EP speedster’s sights set on Africa T20 Cup

STRONGER PLAYER: Eastern Province’s Solo Nqweni will be in action in the Africa T20 Cup semifinal against Zimbabwe on Friday. Picture: GALLO IMAGES
STRONGER PLAYER: Eastern Province’s Solo Nqweni will be in action in the
Africa T20 Cup semifinal against Zimbabwe on Friday.

Nqweni determined to push for higher honours after comeback

Eastern Province have set their sights on bringing home the bacon for cricket fans in the region, says fast bowler Solo Nqweni.

EP swept away challenges from Gauteng, KwaZulu-Natal and Boland at the weekend to qualify for the semifinals of the Africa T20 Cup in Oudtshoorn on Friday.

They play Zimbabwe in the first semifinal at the Recreation Ground at 9.45am and the second will be contested by Northern Cape and North West at 1.30pm.

The 22-year-old Nqweni, who has overcome bowling action adversity in his short career, said EP would be up for the task after consummate performances in their three pool games.

“We executed our skills and plans well and it’s only just reward that we are playing in the playof fs,” he said.

“Maybe things will go our way and we rock up and do the same thing. “We definitely want to bring something back to the people of the Eastern Cape. It’s been a while since we’ve brought some silverware back.”

“I’ve definitely got some butterflies in the tummy but it’s a challenge I’m looking forward to,” Nqweni said.

The former Grey High star has Cricket South Africa’s backroom structures and a fighting spirit to thank for the fact that he is playing cricket again.

In December 2012, CSA announced that Nqweni was banned from bowling after having been found to have a suspect action.

He was allowed back in the fold the following year and on Sunday he continued with his impressive comeback by taking 3/16 in the pool-deciding victory over KwaZulu-Natal.

“I’ve been playing for the EP team for five years now. I had a setback. I had to work on my action again. So it’s kind of like I rebuilt myself. I really want to push for higher honours going into this season and the next,” Nqweni said.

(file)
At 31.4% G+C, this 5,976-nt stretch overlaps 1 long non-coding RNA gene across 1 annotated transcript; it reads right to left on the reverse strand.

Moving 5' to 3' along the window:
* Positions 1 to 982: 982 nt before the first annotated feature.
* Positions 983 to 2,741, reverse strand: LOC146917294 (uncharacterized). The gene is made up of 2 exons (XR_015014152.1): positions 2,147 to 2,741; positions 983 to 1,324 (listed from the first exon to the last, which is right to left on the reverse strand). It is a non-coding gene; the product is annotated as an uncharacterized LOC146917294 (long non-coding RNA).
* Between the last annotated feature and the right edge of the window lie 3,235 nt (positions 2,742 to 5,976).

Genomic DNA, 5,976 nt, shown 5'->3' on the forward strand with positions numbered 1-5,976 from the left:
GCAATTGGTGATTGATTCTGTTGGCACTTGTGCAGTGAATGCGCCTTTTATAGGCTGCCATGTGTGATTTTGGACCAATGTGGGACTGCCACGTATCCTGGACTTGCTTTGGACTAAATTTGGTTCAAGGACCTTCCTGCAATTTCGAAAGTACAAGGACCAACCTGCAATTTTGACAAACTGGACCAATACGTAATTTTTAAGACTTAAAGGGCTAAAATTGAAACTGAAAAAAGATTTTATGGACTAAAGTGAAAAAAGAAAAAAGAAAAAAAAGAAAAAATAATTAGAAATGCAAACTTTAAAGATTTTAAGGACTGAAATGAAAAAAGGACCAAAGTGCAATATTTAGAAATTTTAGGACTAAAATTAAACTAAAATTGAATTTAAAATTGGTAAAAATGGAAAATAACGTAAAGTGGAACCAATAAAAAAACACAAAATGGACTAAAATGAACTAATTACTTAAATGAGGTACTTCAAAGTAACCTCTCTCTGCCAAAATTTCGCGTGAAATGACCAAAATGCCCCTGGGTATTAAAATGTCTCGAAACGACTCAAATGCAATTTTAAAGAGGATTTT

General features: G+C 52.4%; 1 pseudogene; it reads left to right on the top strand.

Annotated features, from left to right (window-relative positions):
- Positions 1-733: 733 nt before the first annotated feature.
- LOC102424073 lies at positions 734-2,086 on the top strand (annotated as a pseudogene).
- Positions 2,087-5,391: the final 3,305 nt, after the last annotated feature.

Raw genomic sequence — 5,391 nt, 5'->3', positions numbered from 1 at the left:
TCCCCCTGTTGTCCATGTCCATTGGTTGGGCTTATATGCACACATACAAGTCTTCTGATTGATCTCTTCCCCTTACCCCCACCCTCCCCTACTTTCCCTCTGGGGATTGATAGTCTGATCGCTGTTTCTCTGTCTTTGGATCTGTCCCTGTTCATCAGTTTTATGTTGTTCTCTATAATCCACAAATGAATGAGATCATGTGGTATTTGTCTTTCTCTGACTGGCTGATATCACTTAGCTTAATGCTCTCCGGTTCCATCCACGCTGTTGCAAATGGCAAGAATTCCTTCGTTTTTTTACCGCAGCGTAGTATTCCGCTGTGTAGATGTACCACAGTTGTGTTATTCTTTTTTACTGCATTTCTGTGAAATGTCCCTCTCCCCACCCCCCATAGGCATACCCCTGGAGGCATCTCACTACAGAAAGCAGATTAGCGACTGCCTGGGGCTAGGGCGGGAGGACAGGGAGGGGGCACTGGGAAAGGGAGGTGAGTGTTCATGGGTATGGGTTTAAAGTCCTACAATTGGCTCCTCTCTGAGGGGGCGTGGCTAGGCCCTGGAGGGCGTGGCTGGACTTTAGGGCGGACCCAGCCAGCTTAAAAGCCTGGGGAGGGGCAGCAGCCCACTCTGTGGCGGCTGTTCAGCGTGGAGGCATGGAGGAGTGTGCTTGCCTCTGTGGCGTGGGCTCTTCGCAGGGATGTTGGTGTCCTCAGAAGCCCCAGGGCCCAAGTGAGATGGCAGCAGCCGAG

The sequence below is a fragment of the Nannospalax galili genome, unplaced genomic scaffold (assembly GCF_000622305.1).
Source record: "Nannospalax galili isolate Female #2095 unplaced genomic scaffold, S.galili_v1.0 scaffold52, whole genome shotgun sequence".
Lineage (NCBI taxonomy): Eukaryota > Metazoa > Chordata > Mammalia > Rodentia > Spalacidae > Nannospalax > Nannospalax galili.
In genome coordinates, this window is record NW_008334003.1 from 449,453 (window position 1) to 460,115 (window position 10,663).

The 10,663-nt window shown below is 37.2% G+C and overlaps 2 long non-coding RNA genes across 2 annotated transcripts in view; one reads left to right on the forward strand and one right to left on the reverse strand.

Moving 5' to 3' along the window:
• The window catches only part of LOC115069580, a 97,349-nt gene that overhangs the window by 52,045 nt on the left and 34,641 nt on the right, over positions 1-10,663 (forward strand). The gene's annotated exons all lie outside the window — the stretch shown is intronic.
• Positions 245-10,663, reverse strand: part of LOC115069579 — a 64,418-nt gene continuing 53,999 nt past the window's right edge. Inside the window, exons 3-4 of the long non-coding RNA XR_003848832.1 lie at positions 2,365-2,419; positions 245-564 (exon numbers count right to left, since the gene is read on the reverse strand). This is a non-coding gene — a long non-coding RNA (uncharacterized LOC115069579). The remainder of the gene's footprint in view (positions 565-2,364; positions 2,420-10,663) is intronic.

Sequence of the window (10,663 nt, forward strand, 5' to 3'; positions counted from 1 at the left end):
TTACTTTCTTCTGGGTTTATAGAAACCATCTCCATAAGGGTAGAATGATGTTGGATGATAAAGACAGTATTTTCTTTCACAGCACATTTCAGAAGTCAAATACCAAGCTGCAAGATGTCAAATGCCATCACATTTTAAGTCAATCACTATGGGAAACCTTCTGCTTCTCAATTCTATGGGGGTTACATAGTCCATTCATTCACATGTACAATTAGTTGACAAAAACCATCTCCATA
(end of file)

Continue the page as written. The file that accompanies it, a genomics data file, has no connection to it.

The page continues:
“I’m a good age now and I’m in a good mental space, so hopefully things work out for me.”

He said he had battled inner demons while serving out the ban.

“It was really tough. I was out of cricket for a whole year watching my boys carry on with their careers. I went through a spell of depression,” Nqweni said.

“But I spoke to a guy named Tim Goodenough [sports psychologist] who works with the cricketers around the country, and he really helped me build my mental strength. “It helped me overcome my challenge and become a stronger player mentally.”

Nqweni said his new action meant he could not bowl as quick as the wind any more, but now relied on variation in his deliveries to pick up wickets.

“Back in the day when I was playing for the South Africa U19s I had a lot of pace. I used to come in and bowl bouncers and nick the guys off. But I’ve had to reinvent myself into a different player,” he said.

“I didn’t want this thing to defeat me and Tim Goodenough actually said to me ‘the guys that have been banned before – the Muralitharans, your Ajmals and your Bothas – would you not want to put your name up there with those guys’.”

“So you know what, challenge accepted and here I am now and hopefully this continues.”

Both the semifinals and Saturday’s final will be to be televised live on SuperSport.

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